5. Doc will always be remembered fondly by me and surely all students who lived in Allen House at Berkshire School in the late ’70s-early ’80s. He knew the dubious rule-breaking we were up to on any given day, but he also understood that we were young men in the midst of growing up. He would give us short lectures, roll his eyes, laugh at our stupidity, and counsel us to get our acts together. But, he never sought to break us or run us up the proverbial flagpole. He had faith in us. Doc was a wise man, a brilliant man, and a great mentor. He will be greatly missed.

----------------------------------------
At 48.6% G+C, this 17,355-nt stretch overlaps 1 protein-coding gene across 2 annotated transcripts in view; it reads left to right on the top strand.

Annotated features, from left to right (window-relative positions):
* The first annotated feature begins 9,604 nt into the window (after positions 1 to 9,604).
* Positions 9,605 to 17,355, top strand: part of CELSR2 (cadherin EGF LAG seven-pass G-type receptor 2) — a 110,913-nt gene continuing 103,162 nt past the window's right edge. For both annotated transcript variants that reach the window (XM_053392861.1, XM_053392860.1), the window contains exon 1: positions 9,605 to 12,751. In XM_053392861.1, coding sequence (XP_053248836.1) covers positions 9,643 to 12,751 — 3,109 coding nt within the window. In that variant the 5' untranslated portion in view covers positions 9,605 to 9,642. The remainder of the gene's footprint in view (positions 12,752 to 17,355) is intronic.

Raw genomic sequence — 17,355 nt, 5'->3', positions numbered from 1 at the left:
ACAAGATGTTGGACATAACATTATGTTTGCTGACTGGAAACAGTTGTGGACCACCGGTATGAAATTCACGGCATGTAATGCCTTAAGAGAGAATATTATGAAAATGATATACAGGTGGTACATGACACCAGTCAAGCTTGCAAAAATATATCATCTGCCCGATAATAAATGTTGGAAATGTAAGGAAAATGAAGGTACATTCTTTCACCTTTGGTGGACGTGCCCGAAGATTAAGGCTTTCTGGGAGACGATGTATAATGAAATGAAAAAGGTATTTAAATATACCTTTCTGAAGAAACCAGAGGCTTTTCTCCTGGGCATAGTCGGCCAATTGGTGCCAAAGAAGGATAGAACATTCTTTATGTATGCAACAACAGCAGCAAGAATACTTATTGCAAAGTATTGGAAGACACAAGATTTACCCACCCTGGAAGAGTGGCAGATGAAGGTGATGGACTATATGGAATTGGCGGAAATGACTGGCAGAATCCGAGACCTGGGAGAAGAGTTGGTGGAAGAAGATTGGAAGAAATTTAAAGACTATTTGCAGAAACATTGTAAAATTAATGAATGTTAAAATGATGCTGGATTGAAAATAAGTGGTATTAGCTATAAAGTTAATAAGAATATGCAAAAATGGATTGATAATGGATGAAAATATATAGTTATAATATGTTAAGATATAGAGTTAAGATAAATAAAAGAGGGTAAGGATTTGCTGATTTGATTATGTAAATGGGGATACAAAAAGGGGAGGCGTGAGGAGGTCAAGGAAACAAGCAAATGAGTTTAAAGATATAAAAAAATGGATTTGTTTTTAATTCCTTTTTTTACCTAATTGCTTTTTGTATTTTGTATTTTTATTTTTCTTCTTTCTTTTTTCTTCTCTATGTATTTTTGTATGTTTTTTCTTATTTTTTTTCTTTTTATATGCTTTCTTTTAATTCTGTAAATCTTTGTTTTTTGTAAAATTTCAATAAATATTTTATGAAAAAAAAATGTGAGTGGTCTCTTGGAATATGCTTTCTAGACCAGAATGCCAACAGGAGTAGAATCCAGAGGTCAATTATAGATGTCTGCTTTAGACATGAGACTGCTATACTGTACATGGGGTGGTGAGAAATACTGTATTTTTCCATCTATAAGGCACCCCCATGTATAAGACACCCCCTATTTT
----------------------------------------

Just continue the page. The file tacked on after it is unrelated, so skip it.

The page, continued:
6. Agetis genus animae. Numquam obliviscar postmodum heroicam naturam Stanz Virgilius: «De hominis et arma virumque cano ‘communicat operibus illius malignis, et benedicite Deum,

    David Rondeau ’78
    Berkshire School

  7. Dr. Gross was a wonderful teacher!! I learned so much from him at Berkshire and still use it today. I took a class from him called “Etymology” . I loved it. One of my best classes at Berkshire, and it really was helpful when studying English in College. So sorry to hear of his passing. He was so unique!

    Lisa Wardell ’79

  8. Wisdom, warmth and sincerity are just a few of the fond memories I have of Dr. Gross. We both were born in Medford, MA and shared a divine love of New England. I remember his first year at Allen house and the relaxed and tolerant guidance he gave to many. May his spirit resound across the hills and valley of our beloved Berkshire and beyond. Requiescat in Pace.

    Julien Miville ’78